CATEGORY

Japanese culture

    • October 19, 2021

    Why Do People Sit on the Floor in Japan?

    We may have overstayed on the floor It’s only 150 years since chairs were introduced in Japan, as I wrote before. When I was a kid, there was a sofa set in the living room. Most of my family members, however, often sat on the floor, leaning against the sofa. Funnily enough, my dogs slept on the sofa, instead. I’m sure it’s not a style particular only to my family. When hanging out at my friends’ houses, like playing video games together, I found they did it in the same manner. The lifestyle of living on the floor is printed in the DNA of Japanese people? We can’t stay still on the sofa Of course, I don’t think so. It’s not such a biological issue. Simply, the space of sofas is too small for us. We, at home on the floor, return to nature: lying face-up or -down, sitting with […]

    • October 12, 2021

    Do You Know How Japanese Craftsmanship Was Made?

    Japanese swordsmiths soon mastered the production of rifles In 1543, Portuguese merchants introduced rifles to Japan. They expected firearms to be one of their hot exports to Japan in the future, but soon found their plan had failed. In Japan, there were many swordsmiths highly skilled in metal working. The swordsmiths in the area that Portuguese merchants visited mastered the production of rifles within only a year or so. Making matters worse for the merchants, the manufacturing techniques soon spread to swordsmiths in other areas across Japan. The quality of Japanese rifles was superior to that of European ones. Furthermore, the total number of rifles in Japan in around 1600 (the age of Japanese civil wars) was more than 60,000. It exceeded the total number of rifles in all the European countries at that time. Samurais may have used rifles more than you can imagine. We also mastered chair making, […]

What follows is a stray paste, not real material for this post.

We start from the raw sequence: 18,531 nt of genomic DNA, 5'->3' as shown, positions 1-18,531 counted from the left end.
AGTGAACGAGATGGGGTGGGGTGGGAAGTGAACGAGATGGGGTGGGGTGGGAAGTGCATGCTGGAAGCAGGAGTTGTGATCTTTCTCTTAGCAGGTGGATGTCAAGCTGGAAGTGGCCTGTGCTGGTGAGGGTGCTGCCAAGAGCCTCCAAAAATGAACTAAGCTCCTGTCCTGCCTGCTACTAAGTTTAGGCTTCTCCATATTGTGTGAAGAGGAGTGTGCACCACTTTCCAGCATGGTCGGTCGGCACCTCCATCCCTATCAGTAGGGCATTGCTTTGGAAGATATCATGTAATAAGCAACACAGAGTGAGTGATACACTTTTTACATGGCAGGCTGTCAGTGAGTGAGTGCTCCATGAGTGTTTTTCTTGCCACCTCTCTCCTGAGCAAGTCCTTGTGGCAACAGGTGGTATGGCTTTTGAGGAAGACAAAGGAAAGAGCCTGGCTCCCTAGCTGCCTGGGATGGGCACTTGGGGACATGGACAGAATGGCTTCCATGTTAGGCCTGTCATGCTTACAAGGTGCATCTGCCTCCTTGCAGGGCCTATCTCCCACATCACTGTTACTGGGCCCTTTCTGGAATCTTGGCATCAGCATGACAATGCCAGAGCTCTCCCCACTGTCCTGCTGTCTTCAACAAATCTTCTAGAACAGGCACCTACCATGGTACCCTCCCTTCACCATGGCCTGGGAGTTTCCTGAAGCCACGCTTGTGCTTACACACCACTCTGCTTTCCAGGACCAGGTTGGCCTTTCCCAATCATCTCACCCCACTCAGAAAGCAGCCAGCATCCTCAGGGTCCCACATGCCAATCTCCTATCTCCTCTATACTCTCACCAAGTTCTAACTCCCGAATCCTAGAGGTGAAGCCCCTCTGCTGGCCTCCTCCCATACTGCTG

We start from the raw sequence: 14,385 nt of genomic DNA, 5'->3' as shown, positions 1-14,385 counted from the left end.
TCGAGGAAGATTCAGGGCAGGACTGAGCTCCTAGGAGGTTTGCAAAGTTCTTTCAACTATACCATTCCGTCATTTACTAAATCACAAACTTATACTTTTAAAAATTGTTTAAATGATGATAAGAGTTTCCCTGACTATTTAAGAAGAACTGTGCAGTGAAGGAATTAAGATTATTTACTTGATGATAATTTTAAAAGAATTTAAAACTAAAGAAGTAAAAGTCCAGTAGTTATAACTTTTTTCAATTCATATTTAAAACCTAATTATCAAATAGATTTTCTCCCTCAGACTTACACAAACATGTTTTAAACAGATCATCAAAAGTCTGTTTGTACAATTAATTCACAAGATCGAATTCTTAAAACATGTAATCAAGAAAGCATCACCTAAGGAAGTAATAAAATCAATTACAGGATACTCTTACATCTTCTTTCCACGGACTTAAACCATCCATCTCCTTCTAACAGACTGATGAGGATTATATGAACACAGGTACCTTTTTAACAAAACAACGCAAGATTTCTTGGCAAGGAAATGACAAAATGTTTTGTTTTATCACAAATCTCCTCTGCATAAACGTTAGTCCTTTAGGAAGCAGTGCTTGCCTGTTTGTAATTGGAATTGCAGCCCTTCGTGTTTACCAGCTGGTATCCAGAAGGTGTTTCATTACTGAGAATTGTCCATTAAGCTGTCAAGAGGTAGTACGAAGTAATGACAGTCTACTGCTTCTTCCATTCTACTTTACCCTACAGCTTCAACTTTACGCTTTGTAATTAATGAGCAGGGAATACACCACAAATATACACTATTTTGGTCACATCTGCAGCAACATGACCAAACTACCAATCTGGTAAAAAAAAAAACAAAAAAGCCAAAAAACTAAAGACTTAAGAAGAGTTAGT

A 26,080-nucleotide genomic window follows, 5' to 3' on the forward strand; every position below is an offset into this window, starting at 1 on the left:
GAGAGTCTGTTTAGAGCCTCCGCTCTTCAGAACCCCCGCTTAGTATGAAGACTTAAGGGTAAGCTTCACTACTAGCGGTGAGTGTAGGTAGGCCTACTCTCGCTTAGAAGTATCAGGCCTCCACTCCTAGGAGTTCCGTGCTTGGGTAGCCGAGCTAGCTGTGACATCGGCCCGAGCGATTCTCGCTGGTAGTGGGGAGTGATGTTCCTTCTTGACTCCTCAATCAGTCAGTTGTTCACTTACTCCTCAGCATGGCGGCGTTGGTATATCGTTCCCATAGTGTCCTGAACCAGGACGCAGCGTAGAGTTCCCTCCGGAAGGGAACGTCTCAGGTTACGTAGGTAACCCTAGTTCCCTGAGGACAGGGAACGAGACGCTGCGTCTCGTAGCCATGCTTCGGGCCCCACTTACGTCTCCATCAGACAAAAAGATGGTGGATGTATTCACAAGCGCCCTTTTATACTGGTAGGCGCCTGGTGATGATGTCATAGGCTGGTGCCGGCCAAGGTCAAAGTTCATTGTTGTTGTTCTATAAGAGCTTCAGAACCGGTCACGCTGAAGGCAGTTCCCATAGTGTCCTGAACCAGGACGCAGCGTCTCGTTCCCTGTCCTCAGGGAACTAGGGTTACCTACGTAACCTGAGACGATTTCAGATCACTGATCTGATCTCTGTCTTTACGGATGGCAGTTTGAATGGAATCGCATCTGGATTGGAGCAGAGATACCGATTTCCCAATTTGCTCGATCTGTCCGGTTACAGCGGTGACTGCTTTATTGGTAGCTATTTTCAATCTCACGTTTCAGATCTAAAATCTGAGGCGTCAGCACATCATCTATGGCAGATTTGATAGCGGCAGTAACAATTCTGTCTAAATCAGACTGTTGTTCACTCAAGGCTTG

• September 28, 2021

    Something in Common in Artisan Culture of Italy and Japan

    The general image of the Italian and Japanese people contrasts What would you do if the world ends tomorrow? An Italian would answer “I would spend the day with a lover.” A Japanese would say “I have to finish my work quickly.” This is a popular ethnic joke, and even most Japanese people would nod in agreement at the answers. The general image of Italian people is easy-going; that of Japanese people is too serious. Their general images sharply contrast like this, but they have something in common, funnily enough. Italian artisans are respected; Japanese ones not… Italy and Japan are countries of artisans (artigiani/artigiane in Italian). Italian artisans receive preferential treatment from the government, while Japanese government is driving artisans into extinction sadly, though. Only in Japan among OECD countries, Real Wage Index has been declining for more than 20 years. The government blames that on small businesses where […]

    • June 14, 2021

    Swordsmith and Furniture Craftspeople, Similarities in Their Spirit